Based on your interview notes, you write up your summary of this club. The photograph shows a smiling group dedicated to making your school a safe place for ALL. Your report on the GSA will be part of the Clubs Section in the yearbook, and you’re ready for your next assignment.

Just think… only 57 more clubs to go. Good luck!

That’s a Wrap

Restricted by short time frames or given long time frames for more in-depth work, your students have shown they can adapt to the task, purpose, and audience in a discipline-specific area. Continue to give students lots of opportunities for different writing tasks in your discipline. Remember, those writing skills need to be reinforced in every class, not just English.


Task Analysis

Complete the chart below by determining the length of time required for each task. Put an X in the appropriate column.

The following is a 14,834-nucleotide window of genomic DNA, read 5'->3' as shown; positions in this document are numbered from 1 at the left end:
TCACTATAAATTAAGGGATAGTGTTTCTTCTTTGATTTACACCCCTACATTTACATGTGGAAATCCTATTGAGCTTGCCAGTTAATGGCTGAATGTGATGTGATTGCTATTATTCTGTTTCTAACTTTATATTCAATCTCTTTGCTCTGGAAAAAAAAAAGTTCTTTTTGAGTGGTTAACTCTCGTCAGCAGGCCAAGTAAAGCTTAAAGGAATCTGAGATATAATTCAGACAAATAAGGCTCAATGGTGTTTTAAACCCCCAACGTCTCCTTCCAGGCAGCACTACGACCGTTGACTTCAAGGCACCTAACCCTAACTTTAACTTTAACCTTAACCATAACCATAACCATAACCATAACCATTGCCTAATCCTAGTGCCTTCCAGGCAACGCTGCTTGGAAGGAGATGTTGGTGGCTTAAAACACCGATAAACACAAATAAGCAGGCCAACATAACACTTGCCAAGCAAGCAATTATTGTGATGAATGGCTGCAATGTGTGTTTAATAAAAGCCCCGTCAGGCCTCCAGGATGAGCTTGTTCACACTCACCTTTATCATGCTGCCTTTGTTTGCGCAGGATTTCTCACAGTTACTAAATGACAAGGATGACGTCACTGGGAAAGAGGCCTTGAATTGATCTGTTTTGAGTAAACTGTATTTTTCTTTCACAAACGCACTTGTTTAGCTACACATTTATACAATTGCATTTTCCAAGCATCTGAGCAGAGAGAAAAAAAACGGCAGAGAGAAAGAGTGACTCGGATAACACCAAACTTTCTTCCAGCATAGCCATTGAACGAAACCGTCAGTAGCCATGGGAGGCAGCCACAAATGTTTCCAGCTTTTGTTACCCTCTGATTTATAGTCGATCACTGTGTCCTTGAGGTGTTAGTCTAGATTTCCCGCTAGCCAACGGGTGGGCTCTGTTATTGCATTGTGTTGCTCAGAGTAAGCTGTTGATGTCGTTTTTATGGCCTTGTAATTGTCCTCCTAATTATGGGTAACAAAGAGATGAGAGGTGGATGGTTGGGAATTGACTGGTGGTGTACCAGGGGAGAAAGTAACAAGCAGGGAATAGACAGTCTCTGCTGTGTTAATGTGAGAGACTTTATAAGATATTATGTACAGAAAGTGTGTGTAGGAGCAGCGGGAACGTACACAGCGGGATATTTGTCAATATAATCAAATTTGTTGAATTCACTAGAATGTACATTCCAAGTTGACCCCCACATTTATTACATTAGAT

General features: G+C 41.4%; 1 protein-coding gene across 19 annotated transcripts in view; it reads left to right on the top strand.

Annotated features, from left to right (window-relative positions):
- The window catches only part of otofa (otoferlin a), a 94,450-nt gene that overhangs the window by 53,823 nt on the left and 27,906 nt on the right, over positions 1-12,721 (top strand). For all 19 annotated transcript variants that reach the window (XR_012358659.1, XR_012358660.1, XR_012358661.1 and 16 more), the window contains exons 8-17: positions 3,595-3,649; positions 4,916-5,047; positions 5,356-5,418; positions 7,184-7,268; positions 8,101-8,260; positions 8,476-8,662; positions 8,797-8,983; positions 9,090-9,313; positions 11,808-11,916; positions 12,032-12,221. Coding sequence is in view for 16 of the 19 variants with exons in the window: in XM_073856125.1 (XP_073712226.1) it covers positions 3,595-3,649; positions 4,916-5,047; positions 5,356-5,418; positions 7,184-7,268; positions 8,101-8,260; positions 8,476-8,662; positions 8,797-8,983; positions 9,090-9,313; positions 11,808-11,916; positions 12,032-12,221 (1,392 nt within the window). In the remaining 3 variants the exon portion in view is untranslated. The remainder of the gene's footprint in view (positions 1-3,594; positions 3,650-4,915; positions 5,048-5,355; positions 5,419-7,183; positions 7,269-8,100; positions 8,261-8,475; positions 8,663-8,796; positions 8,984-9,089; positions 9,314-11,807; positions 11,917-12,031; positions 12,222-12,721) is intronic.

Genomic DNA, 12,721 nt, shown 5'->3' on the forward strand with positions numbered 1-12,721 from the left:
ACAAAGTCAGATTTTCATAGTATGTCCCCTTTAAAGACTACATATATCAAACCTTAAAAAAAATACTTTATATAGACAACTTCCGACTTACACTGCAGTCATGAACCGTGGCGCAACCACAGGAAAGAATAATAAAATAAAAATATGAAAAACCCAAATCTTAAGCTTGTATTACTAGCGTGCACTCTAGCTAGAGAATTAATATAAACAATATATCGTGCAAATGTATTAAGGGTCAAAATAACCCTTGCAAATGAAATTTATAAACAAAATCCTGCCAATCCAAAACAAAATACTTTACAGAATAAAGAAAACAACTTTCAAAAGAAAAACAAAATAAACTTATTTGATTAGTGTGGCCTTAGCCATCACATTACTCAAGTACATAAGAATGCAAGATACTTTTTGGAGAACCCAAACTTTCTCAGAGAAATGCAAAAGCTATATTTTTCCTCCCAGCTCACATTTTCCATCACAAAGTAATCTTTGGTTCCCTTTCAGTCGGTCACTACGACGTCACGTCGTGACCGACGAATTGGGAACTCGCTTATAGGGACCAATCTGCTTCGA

TaskShort Time Frame (single sitting or a day or two)Extended Time Frame (time for reflection and revision)
A 5-8 page research paper
A definition and description of the US Supreme Court
An explanation of Hooke's Law
A multi-step lab experiment that determines what compounds conduct electricity
An informational essay that explains what role the government plays in the economic growth of a country
A listing of factors that act as agents of socialization
A paper that explains the phenomenon of memory


TaskShort Time Frame (single sitting or a day or two)Extended Time Frame (time for reflection and revision)
A 5-8 page research paperX
A definition and description of the US Supreme CourtX
An explanation of Hooke's LawX
A multi-step lab experiment that determines what compounds conduct electricityX
An informational essay that explains what role the government plays in the economic growth of a countryX
A listing of factors that act as agents of socializationX
A paper that explains the phenomenon of memoryX